5 Exercises to Build a Stronger and Healthier Squat

As coaches and athletes, we know all too well the powerful effects of the almighty squat.

We also know how daunting and elusive a strong, stable, and healthy squat can be for many athletes, client’s, and even us coaches to develop.

We are often bombarded with a million and one ways to squat healthier, become more mobile, and ultimately develop a better squat.

While there are certainly a million and one ways to mobilize, activate, and pattern a healthy squat, I have found the below five  movements to be a great sequence of squat patterning exercises to:

  1. Prepare for squat sessions
  2. Progress athletes and clients with squat limitations (mobility, movement skill, strength)
  3. Prehab and rehab sore hips, knees, and ankles from normal wear and tear of intense training

Diaphragmatic Breathing

Deep intrinsic core muscles need to he highly active to secure the pelvic floor and stabilize the spine in the squat. By performing breathing variations prior to loaded squats, athletes can channel their deeper intrinsic contractions and maximal bracing capacities.

These are often done for longer sets of slow, controlled, and mindful breathing cycles.

Counterbalance Squat

This is a great exercise to develop proper ankle, knee, and hip tracking necessary for a healthy squat. By performing the counterbalance squat, you allow an athlete to explore a more comfortable, balanced squat with the help of a counterbalance to assist them in a more upright squat patterning.


These are often done with light to moderate loading under slow, contracted, and controlled movements.

Belt Squat

The belt squat is a great tool to use for athletes and clients who may have limited range of motion, balance, and or lack of quadriceps strength and muscular development. This exercise forces the athlete to pull their hips downwards (instead of excessively backwards), mimicking squat patterning needed for weightlifting, front squats, and general squat health (only exception is the hip dominant squat patterning often used in powerlifting, however even then isn’t this can increase leg strength). Adding these into hypertrophy sets and/or as regressed versions of back loaded squats (in event someone has back issues or is trying to moderate spinal loading) can do wonders for ankle, knee, and hip tracking, as well as overall muscular development.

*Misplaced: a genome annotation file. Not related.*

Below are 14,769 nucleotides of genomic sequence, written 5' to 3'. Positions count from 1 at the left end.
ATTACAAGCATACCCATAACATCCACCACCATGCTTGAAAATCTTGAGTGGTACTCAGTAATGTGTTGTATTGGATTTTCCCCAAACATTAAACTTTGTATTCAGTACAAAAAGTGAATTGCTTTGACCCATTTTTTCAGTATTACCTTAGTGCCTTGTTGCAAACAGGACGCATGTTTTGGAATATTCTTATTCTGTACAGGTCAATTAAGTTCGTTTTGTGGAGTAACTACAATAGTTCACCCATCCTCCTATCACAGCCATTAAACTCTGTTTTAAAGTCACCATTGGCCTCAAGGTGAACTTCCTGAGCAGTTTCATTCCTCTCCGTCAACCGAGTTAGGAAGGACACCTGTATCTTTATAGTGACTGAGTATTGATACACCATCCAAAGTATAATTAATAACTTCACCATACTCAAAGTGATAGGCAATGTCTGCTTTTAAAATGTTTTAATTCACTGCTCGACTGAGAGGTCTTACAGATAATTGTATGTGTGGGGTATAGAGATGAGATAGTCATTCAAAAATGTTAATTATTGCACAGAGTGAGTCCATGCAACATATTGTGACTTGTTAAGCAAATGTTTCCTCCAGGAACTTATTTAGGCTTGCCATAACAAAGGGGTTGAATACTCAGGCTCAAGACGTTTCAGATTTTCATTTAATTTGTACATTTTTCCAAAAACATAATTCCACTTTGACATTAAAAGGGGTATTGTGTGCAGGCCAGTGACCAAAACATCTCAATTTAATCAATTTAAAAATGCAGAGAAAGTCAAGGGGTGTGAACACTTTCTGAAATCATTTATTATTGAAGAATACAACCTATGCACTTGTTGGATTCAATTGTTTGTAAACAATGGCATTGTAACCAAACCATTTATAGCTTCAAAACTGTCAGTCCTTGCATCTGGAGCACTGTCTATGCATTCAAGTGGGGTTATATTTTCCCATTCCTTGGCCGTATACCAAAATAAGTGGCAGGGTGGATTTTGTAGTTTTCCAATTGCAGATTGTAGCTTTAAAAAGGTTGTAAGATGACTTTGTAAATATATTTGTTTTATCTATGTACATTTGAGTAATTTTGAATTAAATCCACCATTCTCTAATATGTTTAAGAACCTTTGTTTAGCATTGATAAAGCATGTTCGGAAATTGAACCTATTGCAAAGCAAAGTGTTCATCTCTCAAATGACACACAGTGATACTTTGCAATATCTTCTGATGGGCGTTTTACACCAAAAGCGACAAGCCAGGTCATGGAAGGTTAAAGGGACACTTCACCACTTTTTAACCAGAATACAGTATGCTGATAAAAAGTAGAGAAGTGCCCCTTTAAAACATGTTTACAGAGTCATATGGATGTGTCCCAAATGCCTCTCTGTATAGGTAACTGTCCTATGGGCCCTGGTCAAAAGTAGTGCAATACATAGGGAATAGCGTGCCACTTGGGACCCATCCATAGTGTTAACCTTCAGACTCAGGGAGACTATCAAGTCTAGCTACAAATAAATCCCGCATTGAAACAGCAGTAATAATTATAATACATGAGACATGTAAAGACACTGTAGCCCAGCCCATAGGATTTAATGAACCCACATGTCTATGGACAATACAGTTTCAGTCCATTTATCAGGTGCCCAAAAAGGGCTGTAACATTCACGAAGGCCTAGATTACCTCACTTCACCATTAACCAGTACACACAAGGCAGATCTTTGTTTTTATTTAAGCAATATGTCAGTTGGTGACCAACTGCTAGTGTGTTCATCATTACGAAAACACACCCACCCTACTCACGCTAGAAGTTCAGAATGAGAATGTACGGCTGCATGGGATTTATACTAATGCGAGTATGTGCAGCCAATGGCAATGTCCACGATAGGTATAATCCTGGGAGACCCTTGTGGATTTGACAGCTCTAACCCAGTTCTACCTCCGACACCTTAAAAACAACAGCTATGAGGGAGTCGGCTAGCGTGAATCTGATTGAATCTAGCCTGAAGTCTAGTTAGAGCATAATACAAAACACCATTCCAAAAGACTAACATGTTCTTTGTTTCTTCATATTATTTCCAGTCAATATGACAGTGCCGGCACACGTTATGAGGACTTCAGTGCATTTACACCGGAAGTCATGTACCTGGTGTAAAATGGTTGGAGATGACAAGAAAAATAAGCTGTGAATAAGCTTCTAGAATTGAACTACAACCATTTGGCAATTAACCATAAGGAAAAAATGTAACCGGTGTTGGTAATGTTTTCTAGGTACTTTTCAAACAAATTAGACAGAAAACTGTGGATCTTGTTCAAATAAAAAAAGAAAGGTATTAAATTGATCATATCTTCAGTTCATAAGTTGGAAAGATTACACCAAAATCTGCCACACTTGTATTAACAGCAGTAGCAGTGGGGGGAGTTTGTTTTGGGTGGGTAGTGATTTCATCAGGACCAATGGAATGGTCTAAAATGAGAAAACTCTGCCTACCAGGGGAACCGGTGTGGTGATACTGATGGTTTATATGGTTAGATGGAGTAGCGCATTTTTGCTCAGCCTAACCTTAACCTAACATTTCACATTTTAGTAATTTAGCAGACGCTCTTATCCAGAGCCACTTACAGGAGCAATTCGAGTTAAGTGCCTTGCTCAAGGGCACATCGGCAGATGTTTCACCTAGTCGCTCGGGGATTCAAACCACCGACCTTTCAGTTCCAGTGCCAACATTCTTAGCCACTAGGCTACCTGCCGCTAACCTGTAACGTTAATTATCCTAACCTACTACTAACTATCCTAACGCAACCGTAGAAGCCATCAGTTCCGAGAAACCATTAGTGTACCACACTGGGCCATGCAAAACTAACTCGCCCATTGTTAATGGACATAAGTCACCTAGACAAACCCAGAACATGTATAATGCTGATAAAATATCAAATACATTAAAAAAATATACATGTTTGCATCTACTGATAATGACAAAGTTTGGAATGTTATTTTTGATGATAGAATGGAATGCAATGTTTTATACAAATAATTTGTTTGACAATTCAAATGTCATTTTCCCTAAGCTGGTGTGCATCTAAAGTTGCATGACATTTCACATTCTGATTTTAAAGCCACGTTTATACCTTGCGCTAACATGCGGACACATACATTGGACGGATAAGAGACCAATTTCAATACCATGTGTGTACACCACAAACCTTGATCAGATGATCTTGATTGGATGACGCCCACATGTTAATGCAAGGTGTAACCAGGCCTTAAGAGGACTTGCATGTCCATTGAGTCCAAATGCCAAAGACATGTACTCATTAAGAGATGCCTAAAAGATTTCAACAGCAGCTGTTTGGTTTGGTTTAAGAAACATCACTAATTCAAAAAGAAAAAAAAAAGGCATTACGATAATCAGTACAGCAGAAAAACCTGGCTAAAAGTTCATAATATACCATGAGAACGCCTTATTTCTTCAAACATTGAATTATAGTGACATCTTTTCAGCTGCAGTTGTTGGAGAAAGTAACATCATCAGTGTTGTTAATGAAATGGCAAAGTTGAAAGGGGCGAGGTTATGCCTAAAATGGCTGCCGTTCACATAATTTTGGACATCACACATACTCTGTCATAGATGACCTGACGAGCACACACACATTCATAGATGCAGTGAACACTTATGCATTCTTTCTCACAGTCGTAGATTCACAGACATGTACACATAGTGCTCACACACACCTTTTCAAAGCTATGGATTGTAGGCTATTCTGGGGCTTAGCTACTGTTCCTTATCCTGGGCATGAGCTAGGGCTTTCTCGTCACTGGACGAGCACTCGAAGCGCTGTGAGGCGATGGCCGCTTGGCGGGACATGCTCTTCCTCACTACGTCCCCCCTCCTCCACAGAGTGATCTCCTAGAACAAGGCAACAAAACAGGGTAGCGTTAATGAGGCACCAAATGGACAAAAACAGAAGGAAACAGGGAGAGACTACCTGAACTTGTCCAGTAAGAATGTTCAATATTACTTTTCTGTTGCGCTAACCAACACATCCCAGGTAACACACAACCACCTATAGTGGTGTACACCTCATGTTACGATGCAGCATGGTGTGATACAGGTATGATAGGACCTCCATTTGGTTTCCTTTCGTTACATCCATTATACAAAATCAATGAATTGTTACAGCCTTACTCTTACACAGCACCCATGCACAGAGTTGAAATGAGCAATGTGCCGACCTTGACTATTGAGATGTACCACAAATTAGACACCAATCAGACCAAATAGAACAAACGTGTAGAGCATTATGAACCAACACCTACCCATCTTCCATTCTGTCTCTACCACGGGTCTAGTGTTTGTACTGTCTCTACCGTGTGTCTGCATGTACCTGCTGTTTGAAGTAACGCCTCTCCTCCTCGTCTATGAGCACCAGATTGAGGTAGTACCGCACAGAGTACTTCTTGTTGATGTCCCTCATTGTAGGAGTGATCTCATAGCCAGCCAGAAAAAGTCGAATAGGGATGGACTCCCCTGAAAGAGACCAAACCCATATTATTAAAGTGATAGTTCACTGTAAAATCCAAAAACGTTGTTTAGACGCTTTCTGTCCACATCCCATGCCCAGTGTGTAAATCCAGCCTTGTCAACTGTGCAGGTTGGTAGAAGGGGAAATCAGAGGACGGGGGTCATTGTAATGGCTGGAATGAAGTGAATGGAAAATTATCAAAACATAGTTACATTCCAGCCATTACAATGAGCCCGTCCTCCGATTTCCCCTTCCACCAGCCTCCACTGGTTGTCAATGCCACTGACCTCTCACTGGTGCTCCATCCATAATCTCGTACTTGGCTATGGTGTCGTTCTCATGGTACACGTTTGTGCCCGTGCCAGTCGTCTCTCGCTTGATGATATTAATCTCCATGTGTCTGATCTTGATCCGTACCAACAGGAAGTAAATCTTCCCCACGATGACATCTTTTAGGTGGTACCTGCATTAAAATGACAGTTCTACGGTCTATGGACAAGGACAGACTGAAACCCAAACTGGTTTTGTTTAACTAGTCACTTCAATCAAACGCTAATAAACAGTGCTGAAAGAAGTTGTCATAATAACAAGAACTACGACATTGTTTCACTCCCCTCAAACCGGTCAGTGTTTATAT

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These are often done for high volume training, often 3-6 sets of 8-15 repetitions.

Barbell Back Extension

Spinal integrity and rigidity is key while under a loaded barbell, with a large emphasis on the ability to resist spinal flexion as one gets deeper and deeper into a squat. Back loaded barbell extensions can aid in the muscular development of the erectors, lats (isometric strength) and scapular stabilization while securing the barbell in place. The addition of the glutes and hamstrings involvement makes this a key assistance exercise for all levels.

These are often done to build hypertrophy and strength using using 2-5 sets of 8-12 repetitions.

Pause Squat

Many of you are familiar with the pause squats and it’s immense benefits for controlled force production at the deepest of end ranges. By defending into a slow, controlled, and rigid bottom position in the squat you can work to increase eccentric, isometric, and concentric force production, resulting in stronger squats. Additionally, the increased time under tension will drive muscular hypertrophy and challenge the overall development of one’s fine and gross motor skills to find balance and secure a vertical barbell path throughout the entire squat.

These are often done using moderate to heavy loads for numerous sets of 2-5 repetitions, with paused holds from 2-5 seconds.

Final Words

While there can be many reasons why an athlete’s squat strength and health is lacking, coaches and athletes can explore and integrate some of these movements to address specific weaknesses an athlete may posses. It is recommend that all athletes go through a movement screen and/or are cleared to exercise following surgery, long lay-offs from training, and/or unknown events leading to any movement issues.

Featured Image: Mike Dewar of TheBarbellCEO.com

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